There aren't too many poker simulations on the BBC/Electron. There's Duckworth's Poker, which is a great poker game played out against five opponents in an old saloon. And there's the much more exciting looking Anco title Strip Poker 2 Plus, produced in collaboration with The Sun's Page Three girls, Sam and Donna. The game was released on all the major formats in 1990 and a friend of mine had the Amiga version, which boasted about fifteen different poses and high quality digitised 256 colour images. Whoohoo for the Amiga!
Sadly the BBC/Electron version runs in Mode 5 with a limit of four colours, meaning that, seventeen years ago, even the most lusty teenager still lumbered with an 8-bit would have some difficulty getting excited. The pictures are sepia-toned pixelations, with some care taken to 'line-dither' red, yellow and green in an effort to make areas appear darker. All told however, and particularly if one judges by today's standards, the pictures are fairly pathetic.
However, and despite not being a poker player, I waded into the instructions. Somewhat alarmingly, no rules on 'what combination beats what' are given. I recall something about two pairs being quite good and perhaps beating three of a kind from some drunken student days - but I also remember that different people play by different rules. Certainly one might expect Strip Poker 2 Plus's 'house rules' to be written down somewhere! The instructions only really concentrate on the principles of 'dropping', betting, 'calling' and 'raising' - and even these seem a little half-baked. Firstly they tell you to move using a joystick - at least I assume that's what the abbreviation J/S means - then they tell you to press the left mouse button to select. Considering the whole game is keyboard only, one really does begin to wonder whether anyone in the Anco team really cared about delivering a polished professional product when these blatant errors have slipped through into the text!
As mentioned earlier, choosing what bird you're gonna play against is your first task. The game then runs full screen with the top three quarters showing the digitised image, and your hand on a green background in the bottom bit. You are dealt five cards, which are then turned over. These appear quickly and you can decide whether you've got a good enough hand (providing you know about such stuff) to go into the game proper. If you 'drop', then your opponent might 'drop' or she might bet, and you then have to decide whether you'll throw in the wager and then 'call' (i.e. say you're content and will not bet more) or 'raise'. You control the game by using the left and right cursor keys to move to a particular option, or a particular multiple of $5 when betting.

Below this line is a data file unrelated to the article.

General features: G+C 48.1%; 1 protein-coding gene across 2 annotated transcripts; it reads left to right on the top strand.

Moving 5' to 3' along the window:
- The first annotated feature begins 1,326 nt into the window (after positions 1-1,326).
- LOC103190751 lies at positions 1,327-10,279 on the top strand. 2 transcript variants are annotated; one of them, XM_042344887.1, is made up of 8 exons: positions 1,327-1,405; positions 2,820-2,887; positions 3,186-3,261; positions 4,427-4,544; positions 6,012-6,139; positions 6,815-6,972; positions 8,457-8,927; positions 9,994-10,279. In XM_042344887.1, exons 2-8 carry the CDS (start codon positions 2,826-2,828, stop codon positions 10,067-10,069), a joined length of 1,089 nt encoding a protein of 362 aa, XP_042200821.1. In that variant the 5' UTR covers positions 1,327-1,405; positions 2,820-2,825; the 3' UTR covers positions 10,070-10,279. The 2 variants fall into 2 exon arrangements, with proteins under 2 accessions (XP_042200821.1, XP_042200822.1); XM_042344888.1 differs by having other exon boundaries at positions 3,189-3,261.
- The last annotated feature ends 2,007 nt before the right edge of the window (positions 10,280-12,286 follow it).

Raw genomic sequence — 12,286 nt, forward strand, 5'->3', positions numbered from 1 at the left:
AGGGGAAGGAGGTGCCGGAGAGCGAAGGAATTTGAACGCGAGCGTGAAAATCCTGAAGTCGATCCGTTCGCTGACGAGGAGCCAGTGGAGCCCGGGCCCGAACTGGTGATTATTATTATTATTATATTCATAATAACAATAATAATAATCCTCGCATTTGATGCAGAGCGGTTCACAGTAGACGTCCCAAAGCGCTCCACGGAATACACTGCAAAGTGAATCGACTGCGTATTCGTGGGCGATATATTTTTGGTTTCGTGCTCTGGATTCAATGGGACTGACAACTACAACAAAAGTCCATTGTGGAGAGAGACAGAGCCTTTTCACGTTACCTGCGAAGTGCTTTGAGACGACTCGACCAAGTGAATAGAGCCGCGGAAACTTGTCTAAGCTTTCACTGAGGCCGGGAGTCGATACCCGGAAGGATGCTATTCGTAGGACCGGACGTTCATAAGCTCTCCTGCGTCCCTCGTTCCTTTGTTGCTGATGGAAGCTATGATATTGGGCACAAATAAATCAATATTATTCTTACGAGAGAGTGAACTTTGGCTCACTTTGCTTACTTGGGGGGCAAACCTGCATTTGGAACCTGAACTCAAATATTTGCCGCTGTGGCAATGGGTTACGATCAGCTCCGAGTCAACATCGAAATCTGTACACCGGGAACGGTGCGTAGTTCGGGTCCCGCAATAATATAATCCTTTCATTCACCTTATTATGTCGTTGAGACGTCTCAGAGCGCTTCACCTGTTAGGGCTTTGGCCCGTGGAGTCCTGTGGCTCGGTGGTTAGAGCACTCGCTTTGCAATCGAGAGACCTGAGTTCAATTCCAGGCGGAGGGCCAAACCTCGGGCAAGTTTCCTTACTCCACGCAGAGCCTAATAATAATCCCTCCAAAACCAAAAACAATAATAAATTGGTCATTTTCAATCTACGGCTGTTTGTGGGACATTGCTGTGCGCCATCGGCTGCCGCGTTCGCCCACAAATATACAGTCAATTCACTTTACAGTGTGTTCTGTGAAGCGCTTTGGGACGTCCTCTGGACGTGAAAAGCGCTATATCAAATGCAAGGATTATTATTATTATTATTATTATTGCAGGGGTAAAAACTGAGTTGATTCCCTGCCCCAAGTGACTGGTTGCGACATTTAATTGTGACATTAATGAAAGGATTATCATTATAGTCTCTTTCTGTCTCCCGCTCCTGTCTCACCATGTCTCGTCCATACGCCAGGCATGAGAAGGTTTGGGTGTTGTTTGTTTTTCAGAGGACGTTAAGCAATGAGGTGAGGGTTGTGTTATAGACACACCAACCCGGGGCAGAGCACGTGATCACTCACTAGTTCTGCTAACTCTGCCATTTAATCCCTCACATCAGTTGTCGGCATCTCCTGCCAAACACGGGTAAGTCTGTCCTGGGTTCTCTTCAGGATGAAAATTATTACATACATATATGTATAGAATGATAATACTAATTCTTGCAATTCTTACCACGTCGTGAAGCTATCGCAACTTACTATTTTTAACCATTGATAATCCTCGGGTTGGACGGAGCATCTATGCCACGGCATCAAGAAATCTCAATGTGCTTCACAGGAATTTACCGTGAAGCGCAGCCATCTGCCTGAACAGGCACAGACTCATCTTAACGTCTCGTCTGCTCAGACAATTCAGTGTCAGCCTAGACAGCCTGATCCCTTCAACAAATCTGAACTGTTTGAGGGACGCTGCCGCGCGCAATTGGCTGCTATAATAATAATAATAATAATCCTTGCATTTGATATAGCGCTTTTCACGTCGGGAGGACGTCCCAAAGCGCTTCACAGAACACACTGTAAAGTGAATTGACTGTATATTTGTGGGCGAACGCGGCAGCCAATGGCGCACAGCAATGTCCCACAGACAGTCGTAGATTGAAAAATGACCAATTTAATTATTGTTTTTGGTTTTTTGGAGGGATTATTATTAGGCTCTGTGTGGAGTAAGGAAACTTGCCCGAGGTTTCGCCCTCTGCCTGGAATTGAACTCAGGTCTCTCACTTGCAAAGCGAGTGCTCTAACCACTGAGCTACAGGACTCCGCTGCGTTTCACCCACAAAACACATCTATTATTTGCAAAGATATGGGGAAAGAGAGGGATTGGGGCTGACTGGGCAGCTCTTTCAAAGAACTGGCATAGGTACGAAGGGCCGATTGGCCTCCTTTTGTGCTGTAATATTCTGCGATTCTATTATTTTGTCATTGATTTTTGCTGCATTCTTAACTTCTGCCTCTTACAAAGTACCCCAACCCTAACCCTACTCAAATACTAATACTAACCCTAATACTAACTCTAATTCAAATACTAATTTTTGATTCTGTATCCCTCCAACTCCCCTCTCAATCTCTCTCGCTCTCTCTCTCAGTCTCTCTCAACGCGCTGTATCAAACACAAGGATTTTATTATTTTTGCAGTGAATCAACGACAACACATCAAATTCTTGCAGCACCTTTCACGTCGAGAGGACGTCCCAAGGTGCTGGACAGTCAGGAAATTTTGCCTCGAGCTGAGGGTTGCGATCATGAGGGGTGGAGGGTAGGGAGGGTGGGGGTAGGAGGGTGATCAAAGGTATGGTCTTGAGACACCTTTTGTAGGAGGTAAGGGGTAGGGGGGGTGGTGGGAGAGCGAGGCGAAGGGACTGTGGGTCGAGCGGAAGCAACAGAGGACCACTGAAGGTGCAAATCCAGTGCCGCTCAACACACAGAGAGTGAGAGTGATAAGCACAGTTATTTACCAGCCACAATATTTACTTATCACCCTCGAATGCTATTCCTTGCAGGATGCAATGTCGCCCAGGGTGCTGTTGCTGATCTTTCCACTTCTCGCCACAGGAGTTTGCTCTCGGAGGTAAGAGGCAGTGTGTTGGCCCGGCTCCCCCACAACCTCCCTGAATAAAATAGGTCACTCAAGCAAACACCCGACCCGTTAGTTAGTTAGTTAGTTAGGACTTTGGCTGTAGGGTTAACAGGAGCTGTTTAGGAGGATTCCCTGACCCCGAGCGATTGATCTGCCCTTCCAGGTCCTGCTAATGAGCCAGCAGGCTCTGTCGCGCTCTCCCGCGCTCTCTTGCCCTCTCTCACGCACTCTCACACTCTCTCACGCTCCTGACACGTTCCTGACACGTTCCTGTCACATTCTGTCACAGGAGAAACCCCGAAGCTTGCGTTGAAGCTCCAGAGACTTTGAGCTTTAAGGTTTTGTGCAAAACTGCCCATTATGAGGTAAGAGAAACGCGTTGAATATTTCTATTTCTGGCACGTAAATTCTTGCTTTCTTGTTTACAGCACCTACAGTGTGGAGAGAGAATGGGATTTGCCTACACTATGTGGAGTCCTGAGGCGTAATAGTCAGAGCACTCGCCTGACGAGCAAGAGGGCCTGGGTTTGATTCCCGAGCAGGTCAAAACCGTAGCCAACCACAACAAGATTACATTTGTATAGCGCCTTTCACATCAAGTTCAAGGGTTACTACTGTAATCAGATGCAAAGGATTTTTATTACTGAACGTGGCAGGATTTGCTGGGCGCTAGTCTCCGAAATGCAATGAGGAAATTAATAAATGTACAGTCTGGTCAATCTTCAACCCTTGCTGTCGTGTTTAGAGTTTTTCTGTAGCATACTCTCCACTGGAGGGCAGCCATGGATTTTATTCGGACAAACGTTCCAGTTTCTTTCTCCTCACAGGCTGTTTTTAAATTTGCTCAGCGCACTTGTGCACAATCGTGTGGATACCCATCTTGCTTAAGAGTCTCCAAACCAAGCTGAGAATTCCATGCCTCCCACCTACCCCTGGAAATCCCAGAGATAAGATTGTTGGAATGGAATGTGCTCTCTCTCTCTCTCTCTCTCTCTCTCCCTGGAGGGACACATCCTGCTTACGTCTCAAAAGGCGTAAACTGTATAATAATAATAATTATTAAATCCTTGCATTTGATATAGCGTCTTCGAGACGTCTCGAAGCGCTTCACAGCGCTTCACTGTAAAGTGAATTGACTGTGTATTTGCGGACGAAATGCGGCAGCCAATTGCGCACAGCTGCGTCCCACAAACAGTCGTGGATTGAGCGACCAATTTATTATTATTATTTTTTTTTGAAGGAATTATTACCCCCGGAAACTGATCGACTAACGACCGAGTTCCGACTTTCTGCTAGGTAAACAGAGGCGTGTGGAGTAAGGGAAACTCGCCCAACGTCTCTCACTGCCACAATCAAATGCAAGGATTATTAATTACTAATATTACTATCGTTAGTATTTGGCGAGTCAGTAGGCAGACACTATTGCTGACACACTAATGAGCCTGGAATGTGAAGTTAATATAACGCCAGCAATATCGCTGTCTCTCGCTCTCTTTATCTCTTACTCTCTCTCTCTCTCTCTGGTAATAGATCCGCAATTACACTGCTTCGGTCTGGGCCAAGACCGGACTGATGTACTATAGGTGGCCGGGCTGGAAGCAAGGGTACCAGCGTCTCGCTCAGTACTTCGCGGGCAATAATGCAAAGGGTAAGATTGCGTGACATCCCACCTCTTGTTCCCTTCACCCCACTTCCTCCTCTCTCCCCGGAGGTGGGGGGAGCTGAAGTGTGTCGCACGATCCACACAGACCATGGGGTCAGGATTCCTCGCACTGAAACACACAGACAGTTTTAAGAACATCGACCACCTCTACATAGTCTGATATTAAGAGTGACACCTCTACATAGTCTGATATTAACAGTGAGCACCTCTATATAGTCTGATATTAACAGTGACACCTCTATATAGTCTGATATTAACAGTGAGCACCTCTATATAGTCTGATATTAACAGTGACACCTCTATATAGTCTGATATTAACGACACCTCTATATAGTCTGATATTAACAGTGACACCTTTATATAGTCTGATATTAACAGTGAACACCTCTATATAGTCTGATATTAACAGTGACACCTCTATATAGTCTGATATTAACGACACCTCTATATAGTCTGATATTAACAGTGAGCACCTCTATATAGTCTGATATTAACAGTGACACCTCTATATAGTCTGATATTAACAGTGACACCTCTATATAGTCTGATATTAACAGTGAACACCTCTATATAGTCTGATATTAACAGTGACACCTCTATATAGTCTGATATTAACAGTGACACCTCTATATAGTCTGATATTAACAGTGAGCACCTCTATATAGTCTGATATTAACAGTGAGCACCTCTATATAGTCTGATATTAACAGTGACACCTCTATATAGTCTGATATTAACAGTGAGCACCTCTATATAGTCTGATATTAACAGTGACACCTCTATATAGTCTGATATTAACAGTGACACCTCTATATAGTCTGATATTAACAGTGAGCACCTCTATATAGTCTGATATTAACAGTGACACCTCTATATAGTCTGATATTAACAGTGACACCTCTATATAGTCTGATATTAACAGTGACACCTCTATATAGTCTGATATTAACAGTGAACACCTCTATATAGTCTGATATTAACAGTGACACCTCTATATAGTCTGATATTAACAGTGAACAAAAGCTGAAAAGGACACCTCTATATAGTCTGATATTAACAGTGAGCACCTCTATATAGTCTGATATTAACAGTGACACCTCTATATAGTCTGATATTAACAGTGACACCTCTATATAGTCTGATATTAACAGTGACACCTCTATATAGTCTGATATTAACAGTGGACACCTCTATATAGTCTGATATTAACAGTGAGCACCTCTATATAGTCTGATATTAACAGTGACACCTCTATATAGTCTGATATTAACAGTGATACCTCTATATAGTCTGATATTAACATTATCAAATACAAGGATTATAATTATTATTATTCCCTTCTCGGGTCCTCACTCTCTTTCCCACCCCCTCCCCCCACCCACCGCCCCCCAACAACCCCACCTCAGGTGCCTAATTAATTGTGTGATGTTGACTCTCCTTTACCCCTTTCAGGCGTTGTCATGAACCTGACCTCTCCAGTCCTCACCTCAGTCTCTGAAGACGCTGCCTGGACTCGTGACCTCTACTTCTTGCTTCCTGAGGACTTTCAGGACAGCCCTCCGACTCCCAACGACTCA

Sometimes you get a good hand, with two pairs or a flush; other times you get a hotchpotch of cards. You do get the opportunity to discard up to three cards before turning them over so you can leave all the thinking to lady luck if you wish. Whether the AI of the computer can take in such decisions or whether it's all based on pure luck I'm not too sure, but unfortunately, no matter what lousy cards you get, it never seems to play a good game. If you bet the maximum $25 and then keep raising by $25, it invariably buckles and Donna or Sam will be naked in less time than it takes to say tits out knickers down.
With this in mind, it's fairly impossible to rate this game on a playability scale. The code for the poker-playing is all written in BASIC (and freely listable) and the only difference in choosing to play against Donna or Sam is in the pictures that are displayed. Neither girl has her own playing style; the only thing that changes is the filename prefix for each picture. Oh yes, and originally this title came on both cassette and disc. Goodness knows what it would be like trying to play it from tape with a striptease of five pictures all loaded individually, especially when you consider the girls re-clothe themselves if they win a hand!
Once you've played right through to the final picture (Is it just me or does Donna look tragically deformed when stripped naked anyway?), then your opponent will somehow find $200 out of nowhere to continue playing which means theoretically the 'game' can continue forever.
To try and put this into perspective, if the digitised pictures were not included, this would be an under average type-in. It really is poor. It trades purely on the very limited titilation offered by the front cover. As far as I know, although it calls itself Strip Poker *2* Plus, there's no prequel. And what the 'PLUS' is meant to signify, only Anco know. The only real positive I can find in its favour is that you do sort of want to play it against each girl, at least once right through to the end, just to see all the pictures and be assured that you're not missing anything. Also, I suppose some credit has to be given to Anco for at least attempting an 'adult' game on the Elk.
Overall though, Strip Poker 2 Plus on the BBC/Electron is a real stinker, neither providing a challenge for poker players nor an outlet for the pre-internet pubescent schoolboy. Load it up, play it through, and make sure you never touch it again.